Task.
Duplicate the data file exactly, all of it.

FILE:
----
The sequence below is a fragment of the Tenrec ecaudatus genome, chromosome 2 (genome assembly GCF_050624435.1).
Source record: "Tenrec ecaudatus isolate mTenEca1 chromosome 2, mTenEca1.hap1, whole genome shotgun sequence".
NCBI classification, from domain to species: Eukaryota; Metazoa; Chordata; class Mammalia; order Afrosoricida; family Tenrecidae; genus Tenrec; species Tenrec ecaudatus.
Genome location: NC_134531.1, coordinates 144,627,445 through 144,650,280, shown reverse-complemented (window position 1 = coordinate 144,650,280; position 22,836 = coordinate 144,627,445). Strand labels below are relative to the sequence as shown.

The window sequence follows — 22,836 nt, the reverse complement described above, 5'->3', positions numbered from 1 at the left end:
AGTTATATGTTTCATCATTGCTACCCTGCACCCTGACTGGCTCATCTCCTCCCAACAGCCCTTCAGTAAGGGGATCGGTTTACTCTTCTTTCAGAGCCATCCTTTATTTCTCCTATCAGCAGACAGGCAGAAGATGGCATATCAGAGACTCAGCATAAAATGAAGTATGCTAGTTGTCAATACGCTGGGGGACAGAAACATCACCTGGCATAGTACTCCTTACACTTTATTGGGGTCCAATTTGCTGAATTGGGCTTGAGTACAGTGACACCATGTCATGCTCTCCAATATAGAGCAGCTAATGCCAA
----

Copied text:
The sequence below is a fragment of the Tenrec ecaudatus genome, chromosome 2 (genome assembly GCF_050624435.1).
Source record: "Tenrec ecaudatus isolate mTenEca1 chromosome 2, mTenEca1.hap1, whole genome shotgun sequence".
NCBI classification, from domain to species: Eukaryota; Metazoa; Chordata; class Mammalia; order Afrosoricida; family Tenrecidae; genus Tenrec; species Tenrec ecaudatus.
Genome location: NC_134531.1, coordinates 144,627,445 through 144,650,280, shown reverse-complemented (window position 1 = coordinate 144,650,280; position 22,836 = coordinate 144,627,445). Strand labels below are relative to the sequence as shown.

The window sequence follows — 22,836 nt, the reverse complement described above, 5'->3', positions numbered from 1 at the left end:
AGTTATATGTTTCATCATTGCTACCCTGCACCCTGACTGGCTCATCTCCTCCCAACAGCCCTTCAGTAAGGGGATCGGTTTACTCTTCTTTCAGAGCCATCCTTTATTTCTCCTATCAGCAGACAGGCAGAAGATGGCATATCAGAGACTCAGCATAAAATGAAGTATGCTAGTTGTCAATACGCTGGGGGACAGAAACATCACCTGGCATAGTACTCCTTACACTTTATTGGGGTCCAATTTGCTGAATTGGGCTTGAGTACAGTGACACCATGTCATGCTCTCCAATATAGAGCAGCTAATGCCAA